I have just finished my dinner and settled down with my trusty iPad when, across the screen ran the tiniest ant I’ve ever seen! I’ve seen ’em big, bigger and biggest but never as tiny as this little critter!
The first instinct was to brush him/her away but in the next nano-second I remember to have respect for any living thing, a la Buddhism. So my hand did not descend as rapidly or as strongly as it once would have. But how far do you take this respect for life?
Moths, ants, cockroaches abound. So, do we have to tolerate those invaders equally? The Buddhists, God bless them for their patience, would insist that so-called pests be allowed their right to life. Not only Buddhists of course. I was in Africa and in Lambarene in the Congo (can’t recall what it is called now) there is the hospital set up by Dr Albert Schweizer who set great store by the respect for life principle. Only problem was his compound was overrun by mosquitoes and cockroaches, to the great dismay and frustration of those who went there to learn from him.
Everywhere there were cases of malaria, treated by quinine but pesticides were not allowed. His followers were not required to be vegans so the right to life gave way to kill-for-food principles.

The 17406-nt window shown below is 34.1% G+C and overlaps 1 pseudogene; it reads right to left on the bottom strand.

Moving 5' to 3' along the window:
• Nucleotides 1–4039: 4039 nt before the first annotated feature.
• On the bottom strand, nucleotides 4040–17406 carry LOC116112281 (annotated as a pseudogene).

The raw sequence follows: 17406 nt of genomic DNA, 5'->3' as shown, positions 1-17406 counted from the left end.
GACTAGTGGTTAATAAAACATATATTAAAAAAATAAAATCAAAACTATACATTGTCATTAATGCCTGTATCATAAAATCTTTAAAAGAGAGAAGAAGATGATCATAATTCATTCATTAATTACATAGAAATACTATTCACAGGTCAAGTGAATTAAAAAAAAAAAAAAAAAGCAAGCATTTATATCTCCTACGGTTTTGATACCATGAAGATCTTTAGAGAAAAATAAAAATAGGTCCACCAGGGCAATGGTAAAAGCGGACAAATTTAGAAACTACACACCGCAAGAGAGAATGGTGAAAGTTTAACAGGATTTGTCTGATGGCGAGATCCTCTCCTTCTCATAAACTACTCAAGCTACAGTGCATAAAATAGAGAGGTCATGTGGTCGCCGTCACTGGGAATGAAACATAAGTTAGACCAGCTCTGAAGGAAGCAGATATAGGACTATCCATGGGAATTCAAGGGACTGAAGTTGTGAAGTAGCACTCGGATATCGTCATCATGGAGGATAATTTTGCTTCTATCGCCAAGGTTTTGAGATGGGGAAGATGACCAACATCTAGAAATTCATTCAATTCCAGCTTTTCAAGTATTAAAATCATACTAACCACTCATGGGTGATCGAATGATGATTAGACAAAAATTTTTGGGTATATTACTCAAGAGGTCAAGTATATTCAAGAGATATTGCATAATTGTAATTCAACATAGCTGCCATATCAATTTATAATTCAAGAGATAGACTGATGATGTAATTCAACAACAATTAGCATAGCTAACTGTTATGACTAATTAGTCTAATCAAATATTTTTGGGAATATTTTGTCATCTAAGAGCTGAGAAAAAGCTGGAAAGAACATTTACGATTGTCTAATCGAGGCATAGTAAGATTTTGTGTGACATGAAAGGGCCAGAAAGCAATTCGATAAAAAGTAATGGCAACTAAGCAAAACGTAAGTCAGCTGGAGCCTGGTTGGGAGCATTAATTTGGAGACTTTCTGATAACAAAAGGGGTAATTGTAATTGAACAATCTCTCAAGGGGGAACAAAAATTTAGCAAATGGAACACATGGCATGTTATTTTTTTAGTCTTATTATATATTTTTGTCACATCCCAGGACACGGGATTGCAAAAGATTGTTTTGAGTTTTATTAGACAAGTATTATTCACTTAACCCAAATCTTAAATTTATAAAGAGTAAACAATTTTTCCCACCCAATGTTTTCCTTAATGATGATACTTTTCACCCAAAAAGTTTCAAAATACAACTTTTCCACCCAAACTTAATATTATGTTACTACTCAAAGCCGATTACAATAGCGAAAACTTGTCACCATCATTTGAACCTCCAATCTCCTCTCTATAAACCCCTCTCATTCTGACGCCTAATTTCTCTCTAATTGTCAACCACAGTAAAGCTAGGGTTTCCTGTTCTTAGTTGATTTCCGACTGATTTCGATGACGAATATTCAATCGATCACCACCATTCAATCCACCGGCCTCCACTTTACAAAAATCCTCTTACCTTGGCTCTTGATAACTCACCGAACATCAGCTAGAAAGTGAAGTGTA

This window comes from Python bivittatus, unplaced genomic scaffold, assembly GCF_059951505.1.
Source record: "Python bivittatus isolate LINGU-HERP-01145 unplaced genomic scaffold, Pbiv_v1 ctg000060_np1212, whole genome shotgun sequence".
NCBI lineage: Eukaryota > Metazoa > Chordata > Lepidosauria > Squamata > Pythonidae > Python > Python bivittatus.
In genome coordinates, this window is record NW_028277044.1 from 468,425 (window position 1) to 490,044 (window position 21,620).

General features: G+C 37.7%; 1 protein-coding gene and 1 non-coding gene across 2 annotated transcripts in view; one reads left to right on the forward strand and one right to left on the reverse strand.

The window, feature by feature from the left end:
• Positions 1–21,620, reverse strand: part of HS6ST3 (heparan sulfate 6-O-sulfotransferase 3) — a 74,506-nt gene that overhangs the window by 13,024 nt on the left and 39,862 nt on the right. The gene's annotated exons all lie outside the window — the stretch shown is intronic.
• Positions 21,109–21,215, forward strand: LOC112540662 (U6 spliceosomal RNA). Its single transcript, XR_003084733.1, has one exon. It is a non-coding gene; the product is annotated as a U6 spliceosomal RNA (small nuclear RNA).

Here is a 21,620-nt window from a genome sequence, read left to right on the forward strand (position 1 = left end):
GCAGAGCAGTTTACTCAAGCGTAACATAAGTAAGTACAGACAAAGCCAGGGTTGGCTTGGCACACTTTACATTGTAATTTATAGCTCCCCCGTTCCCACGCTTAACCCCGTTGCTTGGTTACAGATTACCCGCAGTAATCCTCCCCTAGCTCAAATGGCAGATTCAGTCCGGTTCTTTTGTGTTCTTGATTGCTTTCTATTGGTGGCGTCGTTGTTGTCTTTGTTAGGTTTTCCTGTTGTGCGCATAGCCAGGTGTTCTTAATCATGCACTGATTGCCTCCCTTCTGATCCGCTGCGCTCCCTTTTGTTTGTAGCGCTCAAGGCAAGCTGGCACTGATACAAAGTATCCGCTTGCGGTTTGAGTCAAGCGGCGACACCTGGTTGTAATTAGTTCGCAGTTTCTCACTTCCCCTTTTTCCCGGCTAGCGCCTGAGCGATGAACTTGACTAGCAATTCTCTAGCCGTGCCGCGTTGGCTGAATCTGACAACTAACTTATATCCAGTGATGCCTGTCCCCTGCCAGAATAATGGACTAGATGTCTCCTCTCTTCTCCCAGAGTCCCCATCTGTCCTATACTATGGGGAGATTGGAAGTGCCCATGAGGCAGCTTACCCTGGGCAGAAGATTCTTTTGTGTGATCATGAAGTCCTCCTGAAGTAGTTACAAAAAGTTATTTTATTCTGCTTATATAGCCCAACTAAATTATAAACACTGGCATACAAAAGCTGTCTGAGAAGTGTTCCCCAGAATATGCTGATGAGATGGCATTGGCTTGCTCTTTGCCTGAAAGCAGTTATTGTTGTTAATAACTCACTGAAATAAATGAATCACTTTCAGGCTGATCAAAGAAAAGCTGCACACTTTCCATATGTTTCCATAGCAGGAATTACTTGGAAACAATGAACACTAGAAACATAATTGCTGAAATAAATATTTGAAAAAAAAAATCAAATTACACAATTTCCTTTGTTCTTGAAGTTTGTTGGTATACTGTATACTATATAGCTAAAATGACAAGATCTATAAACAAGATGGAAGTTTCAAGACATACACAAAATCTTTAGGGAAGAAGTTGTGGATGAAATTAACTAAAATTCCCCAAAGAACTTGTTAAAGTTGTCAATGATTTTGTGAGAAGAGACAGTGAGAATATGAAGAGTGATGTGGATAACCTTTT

Modern medicine, and even farming, has had to introduce ways to kill off bacteria, fungi, insects that have been found to be responsible for fatal diseases, not to mention the problem of Hendra virus and the poor flying foxes.
Maybe we only rely on the right to life if the animal in question is cute?? Flying foxes, cats, dogs, hamsters, birds, all seem, along with other animals, to ring our sympathy bells. Would we feel the same sympathy for the Salmonella bacterium responsible for typhoid, or for the influenza virus that kills so many vulnerable people across the world?
It was easy to feel sympathy for my tiny ant as he/she presents no threat to me, is not a source of food and there are no small children here to be poisoned, if that was even possible! I have had cats and dogs treated as members of my family whose right to life was never questioned. But do I feel the same about a cockroach that might prowl my kitchen at night? Or a dog that brutally wounded my child?
There is no right answer. Food, pests, and public dangers like mouse plagues, all have to be killed as humanely as possible. Respect demands that much, surely? So my little ant goes free. Good luck to him. His life expectancy is so short anyway. Caterpillars are regarded as nasty, but
“what the caterpillar calls the end of the world, the Master calls …. a butterfly”.
Would we squash a caterpillar yet be entranced by the butterfly?
Let’s hope we are given the respect of living our own lives out as we wish, not squashed as a pest. But who knows whose ants are we??